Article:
The Basics About the Cholesterol Test A blood test is the only way to tell whether you have high cholesterol.
- You need a test because high cholesterol may not cause symptoms for years. But if you have it, whether you know it or not, you may be damaging your arteries.
- Most healthy adults need the test at least every 5 years. Your doctor can tell you how often you need one.
- The screening test for cholesterol levels doesn't take much time - it's a simple blood test that checks your total cholesterol, triglycerides, LDL, and HDL. But you do need to fast beforehand. That means you can't eat or drink anything except water or coffee or tea with no milk, cream, or sugar for 9 to 12 hours before you have the blood test.
The only way to know whether your cholesterol is too high is to have the level of cholesterol in your blood tested. The National Cholesterol Education Program of the National Institutes of Health recommends that adults older than age 20 have their cholesterol tested at least once every 5 years. Some adults need the test more often. Some children need it as well. To find out when you need a cholesterol test, seeShould I Be Tested for High Cholesterol? and talk with your doctor.
Where Can I Get My Cholesterol Checked?
The basic cholesterol screening test to check your cholesterol levels is a simple blood test. The newest May 2001 guidelines from the National Cholesterol Education Program recommend that you do have a fasting cholesterol test. That means that you need to stop eating for 12 hours before the test. The fasting test gives you measurements of your total cholesterol, LDL cholesterol, HDL cholesterol, and triglycerides.
Experts at the National Institutes of Health recommend that you have your cholesterol tested by your doctor during a medical exam. This way, your doctor can check your overall health and assess all your risks for coronary heart disease, stroke, and peripheral vascular disease. However, many public health organizations offer blood cholesterol screenings. These are held commonly at supermarkets, community centers, health fairs, and other public places. These programs can be a convenient and inexpensive way to check your cholesterol. But it's important that they use accurate equipment and procedures. However, since you do not fast before these tests, they do not give as much information. They only give values for total cholesterol and HDL cholesterol.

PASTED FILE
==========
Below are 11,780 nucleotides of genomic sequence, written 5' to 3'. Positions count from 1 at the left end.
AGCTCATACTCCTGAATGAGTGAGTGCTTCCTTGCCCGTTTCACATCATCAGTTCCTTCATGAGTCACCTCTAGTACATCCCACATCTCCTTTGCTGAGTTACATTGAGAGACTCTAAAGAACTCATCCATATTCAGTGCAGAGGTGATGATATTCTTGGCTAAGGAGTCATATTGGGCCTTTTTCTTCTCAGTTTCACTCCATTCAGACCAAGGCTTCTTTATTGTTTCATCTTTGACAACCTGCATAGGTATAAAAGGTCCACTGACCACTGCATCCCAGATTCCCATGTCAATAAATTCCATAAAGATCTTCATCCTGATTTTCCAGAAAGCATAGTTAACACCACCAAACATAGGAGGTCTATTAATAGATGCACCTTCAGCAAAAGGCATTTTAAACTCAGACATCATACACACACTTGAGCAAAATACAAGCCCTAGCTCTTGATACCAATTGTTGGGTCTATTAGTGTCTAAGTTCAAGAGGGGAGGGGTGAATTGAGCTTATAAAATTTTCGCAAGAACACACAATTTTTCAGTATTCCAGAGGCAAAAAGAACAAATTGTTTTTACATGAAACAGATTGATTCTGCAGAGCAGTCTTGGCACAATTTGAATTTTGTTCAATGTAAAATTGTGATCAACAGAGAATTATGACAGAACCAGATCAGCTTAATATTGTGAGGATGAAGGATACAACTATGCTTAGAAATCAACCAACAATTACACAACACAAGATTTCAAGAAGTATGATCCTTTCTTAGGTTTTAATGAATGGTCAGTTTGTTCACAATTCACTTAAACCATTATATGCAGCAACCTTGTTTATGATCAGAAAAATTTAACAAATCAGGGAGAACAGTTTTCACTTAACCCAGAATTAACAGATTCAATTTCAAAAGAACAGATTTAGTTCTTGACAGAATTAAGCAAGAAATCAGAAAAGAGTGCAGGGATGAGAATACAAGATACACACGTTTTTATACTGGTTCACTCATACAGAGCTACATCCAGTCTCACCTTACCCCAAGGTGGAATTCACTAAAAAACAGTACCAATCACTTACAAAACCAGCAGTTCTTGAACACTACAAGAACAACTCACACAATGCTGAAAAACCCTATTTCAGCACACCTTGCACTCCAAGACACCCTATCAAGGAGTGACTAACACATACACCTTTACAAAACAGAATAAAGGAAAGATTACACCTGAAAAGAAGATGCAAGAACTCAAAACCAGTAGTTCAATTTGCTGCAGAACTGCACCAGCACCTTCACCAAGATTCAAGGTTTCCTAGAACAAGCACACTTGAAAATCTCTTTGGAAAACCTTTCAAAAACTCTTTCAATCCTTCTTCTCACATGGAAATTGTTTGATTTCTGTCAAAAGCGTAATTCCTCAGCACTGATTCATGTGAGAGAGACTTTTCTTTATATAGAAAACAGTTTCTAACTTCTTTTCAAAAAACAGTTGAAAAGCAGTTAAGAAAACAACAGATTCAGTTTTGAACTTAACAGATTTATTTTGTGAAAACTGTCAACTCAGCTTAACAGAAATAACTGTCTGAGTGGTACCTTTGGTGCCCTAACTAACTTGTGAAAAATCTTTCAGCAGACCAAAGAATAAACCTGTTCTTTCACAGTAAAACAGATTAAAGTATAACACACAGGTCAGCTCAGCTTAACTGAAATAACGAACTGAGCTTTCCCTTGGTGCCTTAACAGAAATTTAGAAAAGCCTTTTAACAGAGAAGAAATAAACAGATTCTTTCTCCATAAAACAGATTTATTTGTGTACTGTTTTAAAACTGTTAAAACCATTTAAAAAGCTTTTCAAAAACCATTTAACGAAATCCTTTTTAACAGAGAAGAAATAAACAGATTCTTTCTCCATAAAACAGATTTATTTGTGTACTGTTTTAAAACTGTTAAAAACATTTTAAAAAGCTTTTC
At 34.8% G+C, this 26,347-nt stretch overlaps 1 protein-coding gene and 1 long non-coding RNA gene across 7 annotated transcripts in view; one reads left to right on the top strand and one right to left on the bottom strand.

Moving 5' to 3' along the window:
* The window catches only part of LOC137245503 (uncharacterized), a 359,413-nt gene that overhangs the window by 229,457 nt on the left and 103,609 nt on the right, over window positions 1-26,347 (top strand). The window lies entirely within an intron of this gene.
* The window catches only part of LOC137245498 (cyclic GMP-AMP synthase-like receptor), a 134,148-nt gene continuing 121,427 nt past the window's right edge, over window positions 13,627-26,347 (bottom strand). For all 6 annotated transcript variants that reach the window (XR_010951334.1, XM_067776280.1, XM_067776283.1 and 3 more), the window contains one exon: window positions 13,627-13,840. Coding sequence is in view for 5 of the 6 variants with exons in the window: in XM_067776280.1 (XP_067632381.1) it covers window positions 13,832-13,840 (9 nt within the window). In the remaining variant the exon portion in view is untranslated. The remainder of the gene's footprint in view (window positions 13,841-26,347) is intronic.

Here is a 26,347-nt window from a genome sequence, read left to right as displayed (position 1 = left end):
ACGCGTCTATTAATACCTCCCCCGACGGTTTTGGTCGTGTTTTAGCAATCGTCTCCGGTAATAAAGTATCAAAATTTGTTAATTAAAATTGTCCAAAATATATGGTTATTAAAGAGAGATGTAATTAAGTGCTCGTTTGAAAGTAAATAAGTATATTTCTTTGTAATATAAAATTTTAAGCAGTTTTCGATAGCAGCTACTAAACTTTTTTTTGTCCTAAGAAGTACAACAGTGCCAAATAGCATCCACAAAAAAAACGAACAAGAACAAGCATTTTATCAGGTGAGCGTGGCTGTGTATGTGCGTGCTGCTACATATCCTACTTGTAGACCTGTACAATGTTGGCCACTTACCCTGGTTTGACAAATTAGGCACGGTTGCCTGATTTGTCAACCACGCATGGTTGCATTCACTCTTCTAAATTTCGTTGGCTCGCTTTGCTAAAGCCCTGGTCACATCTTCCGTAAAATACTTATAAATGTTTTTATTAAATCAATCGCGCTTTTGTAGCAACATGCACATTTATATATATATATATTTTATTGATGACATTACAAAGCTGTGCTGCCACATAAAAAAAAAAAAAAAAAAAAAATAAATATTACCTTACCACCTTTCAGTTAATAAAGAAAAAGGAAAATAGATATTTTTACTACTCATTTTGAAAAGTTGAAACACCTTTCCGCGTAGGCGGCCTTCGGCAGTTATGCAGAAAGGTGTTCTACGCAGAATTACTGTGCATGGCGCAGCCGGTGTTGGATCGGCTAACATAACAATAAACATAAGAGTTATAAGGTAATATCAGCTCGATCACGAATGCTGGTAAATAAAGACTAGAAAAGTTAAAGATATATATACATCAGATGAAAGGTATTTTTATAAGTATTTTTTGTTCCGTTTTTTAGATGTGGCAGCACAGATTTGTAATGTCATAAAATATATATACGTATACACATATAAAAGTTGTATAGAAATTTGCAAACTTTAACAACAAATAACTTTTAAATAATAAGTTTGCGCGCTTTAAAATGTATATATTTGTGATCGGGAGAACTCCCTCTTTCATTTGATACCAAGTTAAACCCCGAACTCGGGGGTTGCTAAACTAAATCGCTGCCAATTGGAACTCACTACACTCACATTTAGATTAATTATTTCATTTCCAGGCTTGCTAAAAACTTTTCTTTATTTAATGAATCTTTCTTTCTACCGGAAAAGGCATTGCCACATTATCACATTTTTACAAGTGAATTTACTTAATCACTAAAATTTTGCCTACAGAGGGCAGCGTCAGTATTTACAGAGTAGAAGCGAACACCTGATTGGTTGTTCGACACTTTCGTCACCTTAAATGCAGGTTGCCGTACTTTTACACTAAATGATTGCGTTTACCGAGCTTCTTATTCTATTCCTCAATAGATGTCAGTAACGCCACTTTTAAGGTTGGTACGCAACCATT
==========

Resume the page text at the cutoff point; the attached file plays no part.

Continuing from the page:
If you have a test in one of the public places listed above, write down your test results and take this with you to your next healthcare appointment. Or make sure that the results are sent to your doctor. Also, you should make sure to get any follow-up tests or treatment you may need. If your total cholesterol was 200 mg/dL or higher or if your HDL was less than 40 mg/dL, you should have a fasting lipid profile test.
Do I Really Need the Test?
High cholesterol causes no symptoms on its own. So many of us take a head-in-the-sand approach to it. We may say that we believe "what I don't know won't hurt me." Nothing could be further from the truth. Results of studies over the past 30 years show the following results.
- High cholesterol increases your risk for heart disease. This is especially true if you have high LDL levels - the bad cholesterol.
- The higher your total cholesterol level is, the greater your risk for developing and dying from heart and blood vessel disease.
- You can lower your risk of heart and blood vessel disease by lowering your total cholesterol and LDL cholesterol levels.
- By preventing heart disease, you may add many years to your life.
Some people avoid having their blood cholesterol tested because they believe some of the myths about cholesterol.